The vast majority of theses in this collection are open access and freely available. There are a small number of theses that have access restricted to the WWU campus. For off-campus access to a thesis labeled "Campus Only Access," please log in here with your WWU universal ID, or talk to your librarian about requesting the restricted thesis through interlibrary loan.
Date Permissions Signed
Date of Award
Master of Arts (MA)
Campbell, Sarah K.
Koetje, Todd A.
Stevenson, Joan C.
Native hunters of the Northwest Coast valued the local wapiti subspecies (Cervus elaphus roosevelti) greater than any other land animals as a source of both food and raw materials for tools. Wapiti population size depends on the quantity and quality of their preferred foods: easily digestible, high protein plants that occur most abundantly in meadows and thickets, particularly after spring and summer rains. Changing climate regimes affected the productivity of these foods but there is disagreement about whether climate periods with long dry summers helped or hindered wapiti populations on the Northwest Coast. Lepofsky et al. (2005) suggests wapiti abundance increased in periods with persistent summer drought due to increased fire frequency destroying forests and expanding meadows, and increasing the productivity of their preferred foods. While Broughton et al. (2008) suggests wapiti abundance decreased in periods with low spring-summer precipitation due to reductions in the duration and forage quality of the growing season. The goal of this thesis is to eliminate one of these hypotheses with a systematic analysis of wapiti remains from six sites in western Whatcom County representing 300 to 5300 cal yr BP. Stable isotope analysis of nitrogen and carbon in wapiti bone collagen from contexts closely associated with radiocarbon dates. Mammal remains from levels closely associated to these radiocarbon dates were separated and counted to determine mammal NISP, and wapiti remains were identified to determine wapiti NISP. The relative abundance of wapiti was determined by dividing wapiti NISP by mammal NISP and converting to a percentage for each radiocarbon date, and for each climate period. Relative wapiti abundance was found to be dependent on climate period, with significantly lower wapiti abundance relative to other mammals during hot, dry climate periods. The δ13C values are low compared to other regions worldwide and remain stable through time suggesting that closed canopied temperate rainforests were the dominant terrestrial environment over the last 5300 calendar years. During the Medieval Warm period δ15N values are significantly higher suggesting that the hottest driest conditions of the late Holocene occurred at that time. During the warm dry climate periods such as the Medieval Warm Period, increased seasonality would lead to reduced hunting return and plant forage rates for people.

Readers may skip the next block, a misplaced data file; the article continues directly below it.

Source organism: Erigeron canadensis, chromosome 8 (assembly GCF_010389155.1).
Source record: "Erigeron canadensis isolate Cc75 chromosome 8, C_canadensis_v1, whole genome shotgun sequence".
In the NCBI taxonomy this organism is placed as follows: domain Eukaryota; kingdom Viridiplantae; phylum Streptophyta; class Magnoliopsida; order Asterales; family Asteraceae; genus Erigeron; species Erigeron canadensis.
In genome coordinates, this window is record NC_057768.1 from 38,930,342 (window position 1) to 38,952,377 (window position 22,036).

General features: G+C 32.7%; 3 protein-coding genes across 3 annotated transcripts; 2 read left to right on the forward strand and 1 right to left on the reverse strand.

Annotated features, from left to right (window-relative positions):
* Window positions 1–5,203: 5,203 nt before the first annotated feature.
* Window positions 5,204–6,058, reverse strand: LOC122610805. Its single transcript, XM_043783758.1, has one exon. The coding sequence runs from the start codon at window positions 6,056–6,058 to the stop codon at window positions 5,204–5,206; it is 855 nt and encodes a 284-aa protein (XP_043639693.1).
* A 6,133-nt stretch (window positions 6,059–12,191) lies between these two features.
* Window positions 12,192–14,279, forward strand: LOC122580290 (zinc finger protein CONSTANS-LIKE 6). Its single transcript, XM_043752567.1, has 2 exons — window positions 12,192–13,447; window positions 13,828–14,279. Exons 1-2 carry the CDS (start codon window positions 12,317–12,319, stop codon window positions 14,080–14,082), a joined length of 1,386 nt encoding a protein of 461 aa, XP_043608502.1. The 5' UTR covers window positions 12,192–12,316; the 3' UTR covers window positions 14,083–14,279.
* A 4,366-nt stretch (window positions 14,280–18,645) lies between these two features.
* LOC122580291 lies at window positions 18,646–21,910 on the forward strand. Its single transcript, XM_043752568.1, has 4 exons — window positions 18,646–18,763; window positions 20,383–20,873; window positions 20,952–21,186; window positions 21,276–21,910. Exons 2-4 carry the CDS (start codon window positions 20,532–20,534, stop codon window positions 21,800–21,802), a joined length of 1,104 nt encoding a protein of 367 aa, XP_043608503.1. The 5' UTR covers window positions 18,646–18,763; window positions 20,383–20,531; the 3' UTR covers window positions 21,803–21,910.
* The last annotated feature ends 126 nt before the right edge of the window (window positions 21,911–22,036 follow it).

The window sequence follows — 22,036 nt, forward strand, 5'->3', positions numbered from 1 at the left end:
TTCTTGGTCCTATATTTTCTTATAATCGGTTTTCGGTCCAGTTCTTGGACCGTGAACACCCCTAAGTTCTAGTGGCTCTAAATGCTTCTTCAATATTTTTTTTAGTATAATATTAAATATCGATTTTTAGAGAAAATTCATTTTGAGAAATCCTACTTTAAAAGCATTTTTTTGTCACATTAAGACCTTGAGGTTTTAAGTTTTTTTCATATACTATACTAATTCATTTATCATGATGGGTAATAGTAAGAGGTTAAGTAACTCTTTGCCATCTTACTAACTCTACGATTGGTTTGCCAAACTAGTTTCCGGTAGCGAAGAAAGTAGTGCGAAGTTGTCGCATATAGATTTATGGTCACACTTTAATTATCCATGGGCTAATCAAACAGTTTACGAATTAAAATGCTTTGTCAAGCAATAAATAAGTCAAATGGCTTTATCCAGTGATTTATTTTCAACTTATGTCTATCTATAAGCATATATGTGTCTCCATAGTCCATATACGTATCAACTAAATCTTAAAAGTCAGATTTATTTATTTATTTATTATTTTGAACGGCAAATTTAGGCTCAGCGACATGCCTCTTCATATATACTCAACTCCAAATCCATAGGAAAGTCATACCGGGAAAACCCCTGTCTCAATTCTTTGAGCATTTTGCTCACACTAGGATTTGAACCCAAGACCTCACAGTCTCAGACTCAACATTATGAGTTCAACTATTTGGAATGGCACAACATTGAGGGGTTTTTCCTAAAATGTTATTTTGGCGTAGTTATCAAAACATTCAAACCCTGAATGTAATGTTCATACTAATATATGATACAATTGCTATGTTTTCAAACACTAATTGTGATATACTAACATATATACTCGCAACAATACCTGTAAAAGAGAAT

Western Washington University
Georgia, Strait of (B.C. and Wash.)
Copying of this thesis in whole or in part is allowable only for scholarly purposes. It is understood, however, that any copying or publication of this thesis for commercial purposes, or for financial gain, shall not be allowed without the author's written permission.
Tierney, Angus M. D. (Angus Michael David), "Walking with wapiti: measuring late Holocene climatic variability through Cervus elaphus abundance and stable isotope analysis in the Gulf of Georgia Region" (2012). WWU Graduate School Collection. 206.